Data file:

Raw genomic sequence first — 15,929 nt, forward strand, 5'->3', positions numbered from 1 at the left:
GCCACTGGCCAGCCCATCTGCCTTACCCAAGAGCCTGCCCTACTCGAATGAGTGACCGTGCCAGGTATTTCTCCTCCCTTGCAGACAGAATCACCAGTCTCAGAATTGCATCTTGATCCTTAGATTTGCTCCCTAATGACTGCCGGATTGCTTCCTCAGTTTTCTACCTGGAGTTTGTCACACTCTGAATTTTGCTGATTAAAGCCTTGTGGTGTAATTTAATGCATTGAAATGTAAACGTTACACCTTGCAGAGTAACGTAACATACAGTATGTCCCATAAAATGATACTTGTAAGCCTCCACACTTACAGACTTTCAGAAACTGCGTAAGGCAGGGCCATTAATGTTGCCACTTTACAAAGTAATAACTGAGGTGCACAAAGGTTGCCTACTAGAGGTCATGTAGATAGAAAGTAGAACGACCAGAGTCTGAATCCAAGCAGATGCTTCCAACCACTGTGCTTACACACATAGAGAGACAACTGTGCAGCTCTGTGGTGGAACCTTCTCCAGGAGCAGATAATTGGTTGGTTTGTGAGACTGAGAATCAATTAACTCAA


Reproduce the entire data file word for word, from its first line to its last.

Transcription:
Raw genomic sequence first — 15,929 nt, forward strand, 5'->3', positions numbered from 1 at the left:
GCCACTGGCCAGCCCATCTGCCTTACCCAAGAGCCTGCCCTACTCGAATGAGTGACCGTGCCAGGTATTTCTCCTCCCTTGCAGACAGAATCACCAGTCTCAGAATTGCATCTTGATCCTTAGATTTGCTCCCTAATGACTGCCGGATTGCTTCCTCAGTTTTCTACCTGGAGTTTGTCACACTCTGAATTTTGCTGATTAAAGCCTTGTGGTGTAATTTAATGCATTGAAATGTAAACGTTACACCTTGCAGAGTAACGTAACATACAGTATGTCCCATAAAATGATACTTGTAAGCCTCCACACTTACAGACTTTCAGAAACTGCGTAAGGCAGGGCCATTAATGTTGCCACTTTACAAAGTAATAACTGAGGTGCACAAAGGTTGCCTACTAGAGGTCATGTAGATAGAAAGTAGAACGACCAGAGTCTGAATCCAAGCAGATGCTTCCAACCACTGTGCTTACACACATAGAGAGACAACTGTGCAGCTCTGTGGTGGAACCTTCTCCAGGAGCAGATAATTGGTTGGTTTGTGAGACTGAGAATCAATTAACTCAA